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Comment: Jose Mourinho must share the blame for Chelsea striker issues - he misjudged the Wayne Rooney deal and allowed Romelu Lukaku to leave

Following the defeat to PSG, the Chelsea manager claimed his side lacked 'real strikers'

Jose Mourinho has plenty of strikers at his disposal – it is just that he gives the impression he does not like any of them. An honourable exception for Samuel Eto'o, currently injured, but having just about kept his counsel on the subject all season, the pressure and demands of the final weeks have finally seen Mourinho crack.

The Chelsea manager's reaction to defeat in Paris on Wednesday night was to blame the lack of a goalscorer who could convert the half-chances his team created into goals, "real strikers" as he referred to them, casting an envious glance at Ezequiel Lavezzi, a "top striker" in the words of Mourinho.

His message was clear: the midfield had done what had been asked of them tactically, they had suffered from defensive errors at the back, but in attack there was no get-out-of-jail card. On Chelsea's good days, Mourinho is prepared to be charitable about his strikers, but losing 3-1 to Paris Saint-Germain in a Champions League quarter-final first leg was not a good day.

Mourinho has always struggled to cover up for the shortcomings of certain players, especially when it is his reputation on the line and the players are not those whom he has signed himself. There has been precious little encouragement for Fernando Torres this season, who, when he has been fit, has often been used as a last resort rather than a first option. Mourinho needs Eto'o back in time for the return leg in London on Tuesday but in the meantime he must face Stoke City on Saturday at Stamford Bridge, a game that Chelsea cannot afford to lose if they are to stay in touch with the Premier League title race.

It will be interesting to see how Mourinho approaches the subject of Torres and Demba Ba at his press briefing, knowing that however he feels about his strikers, he needs them in the short term.

It has been Mourinho's way all season to react badly in the immediate aftermath of defeat but then to back off later, when he has had the benefit of a cooling-off period. What he says at Cobham will go a long way to dictating the mood for the rest of the season.

Fernando Torres was not trusted to start in Paris and did little when he came on in the second half (Getty Images)

Nevertheless, the manager himself will have to take some of the blame. He drove the pursuit of Wayne Rooney all last summer, underestimating the resolve of Manchester United to keep the player, and overestimating Rooney's readiness to force his way out. It was Mourinho's decision to loan out Romelu Lukaku after pre-season, and although the Belgian's form has been hit and miss at times, he has scored 12 league goals, the same as Torres and Eto'o combined.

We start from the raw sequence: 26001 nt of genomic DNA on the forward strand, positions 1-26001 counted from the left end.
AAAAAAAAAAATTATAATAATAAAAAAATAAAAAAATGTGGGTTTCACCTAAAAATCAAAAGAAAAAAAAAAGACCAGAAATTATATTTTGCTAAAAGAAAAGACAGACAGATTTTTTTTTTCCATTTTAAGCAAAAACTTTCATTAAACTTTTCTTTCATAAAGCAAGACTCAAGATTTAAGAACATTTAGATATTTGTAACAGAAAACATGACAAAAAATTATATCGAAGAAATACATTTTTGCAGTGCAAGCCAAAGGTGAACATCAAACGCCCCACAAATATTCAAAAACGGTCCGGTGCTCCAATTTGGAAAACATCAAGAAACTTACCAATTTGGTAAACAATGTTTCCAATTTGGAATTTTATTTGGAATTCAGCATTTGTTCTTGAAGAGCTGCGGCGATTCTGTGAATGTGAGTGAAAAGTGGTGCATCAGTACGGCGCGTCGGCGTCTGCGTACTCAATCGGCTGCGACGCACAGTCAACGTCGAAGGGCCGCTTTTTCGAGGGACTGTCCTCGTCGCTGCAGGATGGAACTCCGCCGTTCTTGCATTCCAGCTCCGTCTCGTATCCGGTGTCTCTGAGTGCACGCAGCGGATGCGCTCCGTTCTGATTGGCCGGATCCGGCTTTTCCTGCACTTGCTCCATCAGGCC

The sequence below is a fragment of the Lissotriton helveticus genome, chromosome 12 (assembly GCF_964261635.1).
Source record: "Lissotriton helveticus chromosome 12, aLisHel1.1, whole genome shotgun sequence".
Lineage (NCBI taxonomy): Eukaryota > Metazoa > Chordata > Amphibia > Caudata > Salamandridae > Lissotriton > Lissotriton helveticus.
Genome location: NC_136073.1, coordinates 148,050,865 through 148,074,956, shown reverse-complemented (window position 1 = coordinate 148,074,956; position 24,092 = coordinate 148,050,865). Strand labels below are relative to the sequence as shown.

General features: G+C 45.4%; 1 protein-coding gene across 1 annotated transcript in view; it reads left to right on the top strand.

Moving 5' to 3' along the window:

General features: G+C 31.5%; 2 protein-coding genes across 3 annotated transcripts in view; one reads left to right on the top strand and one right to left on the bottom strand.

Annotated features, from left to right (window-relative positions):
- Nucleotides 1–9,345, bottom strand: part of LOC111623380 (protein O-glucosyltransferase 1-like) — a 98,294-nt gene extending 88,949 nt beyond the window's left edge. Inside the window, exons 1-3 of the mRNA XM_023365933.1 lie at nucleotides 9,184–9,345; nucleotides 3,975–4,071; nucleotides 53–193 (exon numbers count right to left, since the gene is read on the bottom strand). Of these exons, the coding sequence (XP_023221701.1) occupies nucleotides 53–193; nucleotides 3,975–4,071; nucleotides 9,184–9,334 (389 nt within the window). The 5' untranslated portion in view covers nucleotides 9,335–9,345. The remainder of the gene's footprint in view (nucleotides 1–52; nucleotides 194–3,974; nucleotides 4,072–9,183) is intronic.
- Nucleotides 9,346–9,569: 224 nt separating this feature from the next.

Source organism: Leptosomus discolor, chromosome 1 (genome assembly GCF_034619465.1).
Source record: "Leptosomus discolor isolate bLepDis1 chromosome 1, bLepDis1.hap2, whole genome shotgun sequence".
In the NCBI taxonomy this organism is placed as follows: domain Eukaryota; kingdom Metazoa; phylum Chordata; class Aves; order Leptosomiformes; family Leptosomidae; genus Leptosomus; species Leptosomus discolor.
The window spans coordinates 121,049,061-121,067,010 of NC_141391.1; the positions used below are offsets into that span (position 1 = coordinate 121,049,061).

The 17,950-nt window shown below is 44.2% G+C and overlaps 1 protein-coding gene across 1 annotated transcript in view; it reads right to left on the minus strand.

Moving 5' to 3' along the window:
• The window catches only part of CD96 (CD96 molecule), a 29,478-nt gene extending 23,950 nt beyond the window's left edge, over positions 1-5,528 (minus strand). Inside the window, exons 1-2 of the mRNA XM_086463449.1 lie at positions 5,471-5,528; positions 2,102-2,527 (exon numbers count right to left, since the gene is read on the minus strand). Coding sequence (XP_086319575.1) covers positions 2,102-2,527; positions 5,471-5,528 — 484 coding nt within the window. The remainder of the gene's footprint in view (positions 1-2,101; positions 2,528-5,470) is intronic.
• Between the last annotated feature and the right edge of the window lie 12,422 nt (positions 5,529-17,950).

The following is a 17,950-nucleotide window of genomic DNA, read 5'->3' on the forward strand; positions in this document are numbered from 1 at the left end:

Ray Wilkins, the former assistant manager at Chelsea under Carlo Ancelotti, and who left just before Torres joined in January 2011, said on talkSPORT radio that he believed the striker's career at the club was over. "Torres has no future at Chelsea. I think he has seen his time out there," he said, adding: "Sometimes it is down to the individual. He needs to try and make something happen."

In place of Torres or Ba in attack on Wednesday, Mourinho selected André Schürrle, another one who has drifted in and out of favour this season. The Germany international conceded after the game on Tuesday that it had been a "very bad" result for Chelsea. "It is the worst time of the season to get these defeats. We know we have to improve in away games. I don't know what to say – we have to improve."

When did it go wrong for Chelsea? "Half-time. I think after the first goal for Paris we played well. We had the ball, we had possession, we had chances and scored with the penalty, 1-1. We had a shot against the post.

"PSG were always very dangerous, but we played very well in the first half. After half-time it was completely different. PSG had the ball and we were only running."

Mourinho suggested that Schürrle was picked for his ability to bring other players into the game. "I played differently, I could drop back," Schürrle said. "In the first half it was good. I had the ball at my feet and I could combine with the others and so this position was okay for me. But in the second half it was difficult because they had the ball most of the time and then you have to run that much."

All is not lost for Chelsea, not with Zlatan Ibrahimovic out of the return leg with the hamstring injury he picked up on Wednesday night. It is for moments such as these that Chelsea appointed Mourinho and the expectation at the club will be that, whatever the deficit, they should be capable of overturning PSG's lead and winning the tie.

Mourinho has focused much in recent weeks on next season after a summer in which the expectation is that he will sign the Atletico Madrid striker Diego Costa. But as ever at the club, the mood can change quickly. Certainly they cannot afford to fade away in their two remaining competitions in the manner in which they have threatened to do in recent weeks.